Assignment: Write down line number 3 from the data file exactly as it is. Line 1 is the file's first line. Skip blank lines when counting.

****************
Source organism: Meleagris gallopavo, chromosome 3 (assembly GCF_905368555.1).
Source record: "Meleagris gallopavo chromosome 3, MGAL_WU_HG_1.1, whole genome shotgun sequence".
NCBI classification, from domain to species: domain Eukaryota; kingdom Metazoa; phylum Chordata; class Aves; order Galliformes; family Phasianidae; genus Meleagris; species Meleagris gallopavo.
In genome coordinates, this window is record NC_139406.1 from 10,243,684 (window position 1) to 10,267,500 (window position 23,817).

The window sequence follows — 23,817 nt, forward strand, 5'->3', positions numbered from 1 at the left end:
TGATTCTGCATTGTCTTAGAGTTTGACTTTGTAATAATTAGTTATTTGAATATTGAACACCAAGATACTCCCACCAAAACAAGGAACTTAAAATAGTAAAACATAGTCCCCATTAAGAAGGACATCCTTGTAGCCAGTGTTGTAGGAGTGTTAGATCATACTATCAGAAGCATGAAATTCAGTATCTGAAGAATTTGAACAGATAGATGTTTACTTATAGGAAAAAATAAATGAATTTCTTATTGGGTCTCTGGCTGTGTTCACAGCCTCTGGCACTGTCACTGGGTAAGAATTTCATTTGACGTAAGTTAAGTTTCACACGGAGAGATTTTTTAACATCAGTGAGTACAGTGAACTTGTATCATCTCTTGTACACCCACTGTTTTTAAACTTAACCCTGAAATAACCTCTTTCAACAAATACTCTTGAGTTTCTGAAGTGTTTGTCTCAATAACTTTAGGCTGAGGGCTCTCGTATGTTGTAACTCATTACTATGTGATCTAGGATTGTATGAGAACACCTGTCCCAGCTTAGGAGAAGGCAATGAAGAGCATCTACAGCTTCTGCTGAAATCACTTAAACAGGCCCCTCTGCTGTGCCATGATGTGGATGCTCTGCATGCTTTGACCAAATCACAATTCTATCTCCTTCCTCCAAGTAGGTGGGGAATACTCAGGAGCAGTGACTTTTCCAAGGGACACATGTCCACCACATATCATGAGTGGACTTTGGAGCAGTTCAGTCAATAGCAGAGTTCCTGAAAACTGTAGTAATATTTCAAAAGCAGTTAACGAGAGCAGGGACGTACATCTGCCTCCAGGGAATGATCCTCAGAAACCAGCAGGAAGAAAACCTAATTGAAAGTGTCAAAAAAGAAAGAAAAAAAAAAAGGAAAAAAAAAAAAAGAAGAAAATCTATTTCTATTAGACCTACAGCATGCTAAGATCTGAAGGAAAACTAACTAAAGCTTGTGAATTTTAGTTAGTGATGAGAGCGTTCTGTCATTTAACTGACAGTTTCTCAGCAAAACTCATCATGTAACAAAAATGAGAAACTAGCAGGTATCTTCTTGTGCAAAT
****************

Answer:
NCBI classification, from domain to species: domain Eukaryota; kingdom Metazoa; phylum Chordata; class Aves; order Galliformes; family Phasianidae; genus Meleagris; species Meleagris gallopavo.